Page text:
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length, finding they neither proceeded from impertinent curiosity, or a wish to press obligations upon him, he became more open towards me, and told me his tale of distress. I asked him what he intended to do.-'Go to the hospital for fools,' replied he, if there is such a place here.' I told him there was, and that if he would breakfast with me the next day, I would take him to see it. I had, shortly before, purchased a very pretty cottage about two leagues out of the town, and when he came, I ordered the carriage to drive there. I went over it with him, and prevailed on him to accept it as a loan during his life. I keep a gardener there, and by his means I contrive to give my old friend as much assistance as he will receive. - At first his pride stood much in the way; but now he has become more accustomed to it, and takes the little gifts I send him as a matter of course." “Oh! but a gift from you is not like an
obligation from any other man,” replied his sister.
“ Hush! hush! you will drive me away,” said lord Burton; " but in reality I must go to my banker's, to make some arrangements before I take my departure, and I shall be back by the time you ladies have settled your plans for the morning.”
“ Your brother is certainly the most excellent of men,” said lady Anne, after lord Burton had left them; “ but it is very odd his leaving us so soon after our arrival: it seems evident to me that he is engaged in some pursuit of which we are not aware.”
“ If he is,” replied Mary, “ it is something, I am sure, that will contribute to his honour, whatever it
“Ohl no doubt-erno doubt," answered ladyı Anne; " but I scarcely think it kind of Frederic towards you, to quit us so soon.”
“Oh, my dear aunt,” said lady Mary, " his reception of me spoke for itself.
Frederic, I am sure, loves me as I love him, which is not a little. I own. I should like to know what it is makes him so ab; sent, for he looks ill, and it is easy to perceive that his mind is fully employed, and I am afraid, not pleasantly."
“ Then why do you not ask him, Mary?” said lady Anne; " or at least let him see that you wish to know. I am sure I marked my surprise strongly enough.”
“ I would not let him see that I wish to know in what he is occupied for the world,” answered lady Mary warmly ; " for he is always so kind and so frank, that he would most likely tell me, though it might be most disagreeable for him to do so; and I ought to be the last person to give poor Frederic a moment's pain."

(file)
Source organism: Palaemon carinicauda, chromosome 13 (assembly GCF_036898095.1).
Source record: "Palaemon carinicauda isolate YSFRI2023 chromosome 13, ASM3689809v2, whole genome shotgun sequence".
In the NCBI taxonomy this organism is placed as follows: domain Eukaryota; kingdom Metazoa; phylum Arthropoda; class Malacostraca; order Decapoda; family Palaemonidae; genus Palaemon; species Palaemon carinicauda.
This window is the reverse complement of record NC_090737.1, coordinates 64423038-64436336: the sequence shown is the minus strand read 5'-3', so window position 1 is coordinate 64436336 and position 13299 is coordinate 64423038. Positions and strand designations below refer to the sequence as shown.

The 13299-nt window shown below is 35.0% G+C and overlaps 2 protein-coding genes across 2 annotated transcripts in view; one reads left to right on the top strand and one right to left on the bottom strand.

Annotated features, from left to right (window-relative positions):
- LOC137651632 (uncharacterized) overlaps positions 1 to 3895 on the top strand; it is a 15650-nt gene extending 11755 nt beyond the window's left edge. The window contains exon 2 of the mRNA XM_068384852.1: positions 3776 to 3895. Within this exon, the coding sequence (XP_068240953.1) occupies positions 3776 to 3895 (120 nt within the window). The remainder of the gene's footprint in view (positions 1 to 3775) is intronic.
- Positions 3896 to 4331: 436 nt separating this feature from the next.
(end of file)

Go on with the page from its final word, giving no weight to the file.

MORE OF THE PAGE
“ Well, well, Mary," answered lady Anne, “ I am sure I have no curiosity upon the subject, only I don't like to see people uncomfortable without knowing what it is about. I dare say he is seeking for that Miss Travers and her family still,
for he never gives up'a thing till he has carried it through ; and the people about the place said that they were most likely gone to France, for they had heard nothing of them since they quitted that
neighbourhood.” ..: Lord Burton, as he had proposed, left
them early the next morning, and Mary, in fulfilment of his request, ordered the carriage to visit the old philosopher. Lady Anne was not very well, and declined going, and Mary accordingly proceeded alone." Early as it was in the season, the day was one of spring's loveliest; the air was túneful, the sky was without a cloud, and all nature seemed rejoicing in the sunshine and the light.
When they came near the end of their journey, and turning round the little road that led past the grounds surrounding the dwelling of the philosopher, lady Mary perceived that they were laid out in the English style, with high trees towards the
main road, which hid it from the windows of the house. * At the gate she descended from the carriage, and walked through a little shrubbery to the cottage. All the plants were beginning to put forth their leaves, and the spring flowers quite scented the air. The door opened into a small rustic portico, covered with clematis, scarcely yet in leaf, while the tender green of the foliage bore evidence of the renovating hand of spring
Lady Mary knocked several times ; but for some minutes nobody answered, though she could plainly hear the voice of some one speaking within. At length a woman-servant made her appearance, but seemed to bear a strange degree of confusion and anxiety in her countenance. Mary told her name, and asked if she could be admitted. The woman said she would go and see.—“Say it is lord Burton's sister," added Mary, “who wishes